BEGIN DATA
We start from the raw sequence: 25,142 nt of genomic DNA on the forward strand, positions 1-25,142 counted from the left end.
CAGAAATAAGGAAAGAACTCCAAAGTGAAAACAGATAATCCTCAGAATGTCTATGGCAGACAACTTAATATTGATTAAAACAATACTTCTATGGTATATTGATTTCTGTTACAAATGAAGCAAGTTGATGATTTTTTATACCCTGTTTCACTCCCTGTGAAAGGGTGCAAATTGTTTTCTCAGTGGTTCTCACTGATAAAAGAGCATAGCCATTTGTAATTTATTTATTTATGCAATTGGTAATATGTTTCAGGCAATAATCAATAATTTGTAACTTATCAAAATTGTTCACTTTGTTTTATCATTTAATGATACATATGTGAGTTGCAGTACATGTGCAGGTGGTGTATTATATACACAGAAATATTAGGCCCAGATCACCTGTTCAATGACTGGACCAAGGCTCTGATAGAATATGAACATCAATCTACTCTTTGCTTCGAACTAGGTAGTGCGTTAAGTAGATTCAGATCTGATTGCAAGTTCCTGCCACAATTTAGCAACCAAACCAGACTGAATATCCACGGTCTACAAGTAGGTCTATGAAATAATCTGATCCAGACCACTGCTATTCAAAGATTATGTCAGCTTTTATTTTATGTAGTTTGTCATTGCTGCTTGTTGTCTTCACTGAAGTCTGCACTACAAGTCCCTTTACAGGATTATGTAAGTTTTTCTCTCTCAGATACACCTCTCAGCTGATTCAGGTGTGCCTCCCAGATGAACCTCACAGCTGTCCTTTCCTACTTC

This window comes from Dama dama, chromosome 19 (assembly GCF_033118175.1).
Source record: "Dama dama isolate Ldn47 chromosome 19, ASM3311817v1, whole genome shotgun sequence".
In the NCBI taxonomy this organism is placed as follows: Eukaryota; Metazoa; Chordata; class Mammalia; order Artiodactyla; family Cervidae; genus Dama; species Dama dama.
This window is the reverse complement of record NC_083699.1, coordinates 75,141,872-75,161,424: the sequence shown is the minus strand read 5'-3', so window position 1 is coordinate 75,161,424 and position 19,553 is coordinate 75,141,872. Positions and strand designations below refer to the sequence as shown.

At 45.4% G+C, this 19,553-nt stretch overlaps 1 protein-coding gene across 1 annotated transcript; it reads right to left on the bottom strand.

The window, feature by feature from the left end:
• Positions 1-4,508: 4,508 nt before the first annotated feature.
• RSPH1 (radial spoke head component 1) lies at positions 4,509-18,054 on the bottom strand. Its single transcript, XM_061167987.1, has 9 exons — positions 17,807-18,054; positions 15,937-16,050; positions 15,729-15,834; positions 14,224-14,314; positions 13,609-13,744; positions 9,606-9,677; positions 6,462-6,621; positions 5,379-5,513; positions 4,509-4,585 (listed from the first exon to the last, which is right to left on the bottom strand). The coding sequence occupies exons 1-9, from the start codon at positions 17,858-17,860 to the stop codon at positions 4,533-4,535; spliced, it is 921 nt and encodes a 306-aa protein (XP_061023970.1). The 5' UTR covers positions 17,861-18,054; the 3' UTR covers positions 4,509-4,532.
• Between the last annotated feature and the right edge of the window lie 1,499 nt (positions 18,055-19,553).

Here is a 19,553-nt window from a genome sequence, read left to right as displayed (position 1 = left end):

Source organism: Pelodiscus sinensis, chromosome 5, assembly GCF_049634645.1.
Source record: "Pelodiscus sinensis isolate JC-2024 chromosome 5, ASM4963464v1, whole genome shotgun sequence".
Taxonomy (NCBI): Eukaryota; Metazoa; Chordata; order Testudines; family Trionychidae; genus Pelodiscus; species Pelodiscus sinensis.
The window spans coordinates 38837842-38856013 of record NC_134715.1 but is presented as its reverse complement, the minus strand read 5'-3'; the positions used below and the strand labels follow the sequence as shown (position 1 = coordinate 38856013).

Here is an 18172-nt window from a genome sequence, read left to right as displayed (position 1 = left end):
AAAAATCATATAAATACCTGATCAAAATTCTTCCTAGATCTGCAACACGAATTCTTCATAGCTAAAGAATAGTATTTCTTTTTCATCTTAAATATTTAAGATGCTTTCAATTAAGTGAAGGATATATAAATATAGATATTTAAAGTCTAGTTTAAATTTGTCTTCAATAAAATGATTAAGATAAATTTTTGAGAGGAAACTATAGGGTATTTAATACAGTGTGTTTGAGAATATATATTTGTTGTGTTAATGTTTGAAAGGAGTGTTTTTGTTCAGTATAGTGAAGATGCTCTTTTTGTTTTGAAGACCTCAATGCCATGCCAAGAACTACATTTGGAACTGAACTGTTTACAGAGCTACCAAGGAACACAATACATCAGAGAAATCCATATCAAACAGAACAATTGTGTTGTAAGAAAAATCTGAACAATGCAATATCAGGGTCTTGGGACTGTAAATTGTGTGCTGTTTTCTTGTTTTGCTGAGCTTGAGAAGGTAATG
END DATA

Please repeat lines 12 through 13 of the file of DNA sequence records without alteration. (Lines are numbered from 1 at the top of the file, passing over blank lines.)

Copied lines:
Here is a 19,553-nt window from a genome sequence, read left to right as displayed (position 1 = left end):

Source organism: Pelodiscus sinensis, chromosome 5, assembly GCF_049634645.1.